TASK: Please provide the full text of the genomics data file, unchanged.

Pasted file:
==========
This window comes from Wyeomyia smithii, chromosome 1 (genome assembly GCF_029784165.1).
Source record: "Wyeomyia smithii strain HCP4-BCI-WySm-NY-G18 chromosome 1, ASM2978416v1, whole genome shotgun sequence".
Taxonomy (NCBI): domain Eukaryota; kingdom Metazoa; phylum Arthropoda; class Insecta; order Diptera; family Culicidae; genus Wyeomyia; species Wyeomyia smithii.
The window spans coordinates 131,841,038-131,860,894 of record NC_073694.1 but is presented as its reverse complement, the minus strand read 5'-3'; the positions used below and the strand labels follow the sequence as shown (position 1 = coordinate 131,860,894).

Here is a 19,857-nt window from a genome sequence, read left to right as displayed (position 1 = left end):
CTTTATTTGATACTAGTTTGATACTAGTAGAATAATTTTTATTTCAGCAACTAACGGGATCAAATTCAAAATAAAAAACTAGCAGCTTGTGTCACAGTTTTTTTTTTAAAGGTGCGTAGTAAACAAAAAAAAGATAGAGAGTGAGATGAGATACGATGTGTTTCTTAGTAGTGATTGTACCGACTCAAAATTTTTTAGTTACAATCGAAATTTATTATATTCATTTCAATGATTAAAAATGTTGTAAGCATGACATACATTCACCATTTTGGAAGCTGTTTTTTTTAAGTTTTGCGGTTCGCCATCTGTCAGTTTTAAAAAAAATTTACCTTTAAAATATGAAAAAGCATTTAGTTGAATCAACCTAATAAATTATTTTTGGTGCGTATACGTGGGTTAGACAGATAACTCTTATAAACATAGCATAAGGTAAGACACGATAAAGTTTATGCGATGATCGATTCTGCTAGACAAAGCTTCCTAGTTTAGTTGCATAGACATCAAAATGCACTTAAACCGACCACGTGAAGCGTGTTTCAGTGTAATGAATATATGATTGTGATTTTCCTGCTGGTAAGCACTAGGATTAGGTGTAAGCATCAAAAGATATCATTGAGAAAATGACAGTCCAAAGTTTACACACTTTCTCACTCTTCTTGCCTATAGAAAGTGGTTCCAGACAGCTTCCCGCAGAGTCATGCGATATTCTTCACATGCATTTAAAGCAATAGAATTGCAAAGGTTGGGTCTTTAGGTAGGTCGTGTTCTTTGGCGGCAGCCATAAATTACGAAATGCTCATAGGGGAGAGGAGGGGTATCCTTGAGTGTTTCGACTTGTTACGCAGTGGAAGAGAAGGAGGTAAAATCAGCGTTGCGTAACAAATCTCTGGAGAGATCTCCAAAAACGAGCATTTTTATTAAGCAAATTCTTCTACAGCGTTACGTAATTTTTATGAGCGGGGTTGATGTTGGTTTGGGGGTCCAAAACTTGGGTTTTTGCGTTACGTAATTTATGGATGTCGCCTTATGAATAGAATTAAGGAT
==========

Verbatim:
This window comes from Wyeomyia smithii, chromosome 1 (genome assembly GCF_029784165.1).
Source record: "Wyeomyia smithii strain HCP4-BCI-WySm-NY-G18 chromosome 1, ASM2978416v1, whole genome shotgun sequence".
Taxonomy (NCBI): domain Eukaryota; kingdom Metazoa; phylum Arthropoda; class Insecta; order Diptera; family Culicidae; genus Wyeomyia; species Wyeomyia smithii.
The window spans coordinates 131,841,038-131,860,894 of record NC_073694.1 but is presented as its reverse complement, the minus strand read 5'-3'; the positions used below and the strand labels follow the sequence as shown (position 1 = coordinate 131,860,894).

Here is a 19,857-nt window from a genome sequence, read left to right as displayed (position 1 = left end):
CTTTATTTGATACTAGTTTGATACTAGTAGAATAATTTTTATTTCAGCAACTAACGGGATCAAATTCAAAATAAAAAACTAGCAGCTTGTGTCACAGTTTTTTTTTTAAAGGTGCGTAGTAAACAAAAAAAAGATAGAGAGTGAGATGAGATACGATGTGTTTCTTAGTAGTGATTGTACCGACTCAAAATTTTTTAGTTACAATCGAAATTTATTATATTCATTTCAATGATTAAAAATGTTGTAAGCATGACATACATTCACCATTTTGGAAGCTGTTTTTTTTAAGTTTTGCGGTTCGCCATCTGTCAGTTTTAAAAAAAATTTACCTTTAAAATATGAAAAAGCATTTAGTTGAATCAACCTAATAAATTATTTTTGGTGCGTATACGTGGGTTAGACAGATAACTCTTATAAACATAGCATAAGGTAAGACACGATAAAGTTTATGCGATGATCGATTCTGCTAGACAAAGCTTCCTAGTTTAGTTGCATAGACATCAAAATGCACTTAAACCGACCACGTGAAGCGTGTTTCAGTGTAATGAATATATGATTGTGATTTTCCTGCTGGTAAGCACTAGGATTAGGTGTAAGCATCAAAAGATATCATTGAGAAAATGACAGTCCAAAGTTTACACACTTTCTCACTCTTCTTGCCTATAGAAAGTGGTTCCAGACAGCTTCCCGCAGAGTCATGCGATATTCTTCACATGCATTTAAAGCAATAGAATTGCAAAGGTTGGGTCTTTAGGTAGGTCGTGTTCTTTGGCGGCAGCCATAAATTACGAAATGCTCATAGGGGAGAGGAGGGGTATCCTTGAGTGTTTCGACTTGTTACGCAGTGGAAGAGAAGGAGGTAAAATCAGCGTTGCGTAACAAATCTCTGGAGAGATCTCCAAAAACGAGCATTTTTATTAAGCAAATTCTTCTACAGCGTTACGTAATTTTTATGAGCGGGGTTGATGTTGGTTTGGGGGTCCAAAACTTGGGTTTTTGCGTTACGTAATTTATGGATGTCGCCTTATGAATAGAATTAAGGAT